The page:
Uncertainty surrounds chromium contamination at Los Alamos

A top official with the U.S. Energy Department says the agency is still uncertain about the extent of contamination from a massive plume of chromium that resulted from decades of poor waste management at Los Alamos National Laboratory.

Doug Hintze with the Energy Department’s environmental management field office in Los Alamos told state lawmakers during a recent hearing that cancer-causing chromium and other chemicals have continued to seep from the soil in Mortandad Canyon into the groundwater.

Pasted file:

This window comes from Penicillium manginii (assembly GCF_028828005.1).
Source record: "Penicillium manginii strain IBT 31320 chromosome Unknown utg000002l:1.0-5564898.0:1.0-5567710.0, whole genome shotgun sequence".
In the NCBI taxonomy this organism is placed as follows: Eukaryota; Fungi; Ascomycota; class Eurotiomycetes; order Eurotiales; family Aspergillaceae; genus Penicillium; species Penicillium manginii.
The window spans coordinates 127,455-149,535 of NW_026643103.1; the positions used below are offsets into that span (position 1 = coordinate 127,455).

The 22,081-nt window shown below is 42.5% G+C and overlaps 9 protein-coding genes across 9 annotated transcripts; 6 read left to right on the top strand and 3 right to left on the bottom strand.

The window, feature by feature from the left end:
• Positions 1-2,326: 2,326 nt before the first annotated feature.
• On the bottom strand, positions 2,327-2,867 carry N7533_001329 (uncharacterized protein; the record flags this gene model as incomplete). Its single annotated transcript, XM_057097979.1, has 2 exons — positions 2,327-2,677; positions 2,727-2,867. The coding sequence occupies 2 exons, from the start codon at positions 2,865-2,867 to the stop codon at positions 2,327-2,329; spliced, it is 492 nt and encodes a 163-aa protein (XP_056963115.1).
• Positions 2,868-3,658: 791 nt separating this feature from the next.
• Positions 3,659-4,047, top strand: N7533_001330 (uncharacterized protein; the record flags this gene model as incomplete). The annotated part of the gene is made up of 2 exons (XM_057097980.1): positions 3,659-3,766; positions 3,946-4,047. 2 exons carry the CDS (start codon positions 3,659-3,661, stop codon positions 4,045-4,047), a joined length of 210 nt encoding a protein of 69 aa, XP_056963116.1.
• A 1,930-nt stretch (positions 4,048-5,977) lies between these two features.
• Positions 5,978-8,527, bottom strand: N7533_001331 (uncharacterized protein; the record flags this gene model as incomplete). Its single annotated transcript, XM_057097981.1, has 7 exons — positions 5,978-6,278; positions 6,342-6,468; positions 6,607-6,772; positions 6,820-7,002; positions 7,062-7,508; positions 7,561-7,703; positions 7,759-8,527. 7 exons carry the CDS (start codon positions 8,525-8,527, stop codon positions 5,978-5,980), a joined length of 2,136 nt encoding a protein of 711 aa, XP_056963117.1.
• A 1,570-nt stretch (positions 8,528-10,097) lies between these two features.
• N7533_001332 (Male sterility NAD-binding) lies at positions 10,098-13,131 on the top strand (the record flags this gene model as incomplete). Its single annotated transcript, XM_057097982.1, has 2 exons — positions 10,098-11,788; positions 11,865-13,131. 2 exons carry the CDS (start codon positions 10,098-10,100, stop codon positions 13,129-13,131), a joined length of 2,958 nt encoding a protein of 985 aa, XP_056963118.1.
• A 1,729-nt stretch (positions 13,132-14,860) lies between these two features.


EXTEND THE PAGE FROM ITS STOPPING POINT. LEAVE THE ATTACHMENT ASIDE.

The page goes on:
The Santa Fe New Mexican reports that chromium was detected at concentrations five times the state limit in July in a newly drilled well outside the perimeter of the plume.

Lawmakers say they plan to appeal to New Mexico’s congressional delegates and request more federal funds to expedite cleanup.

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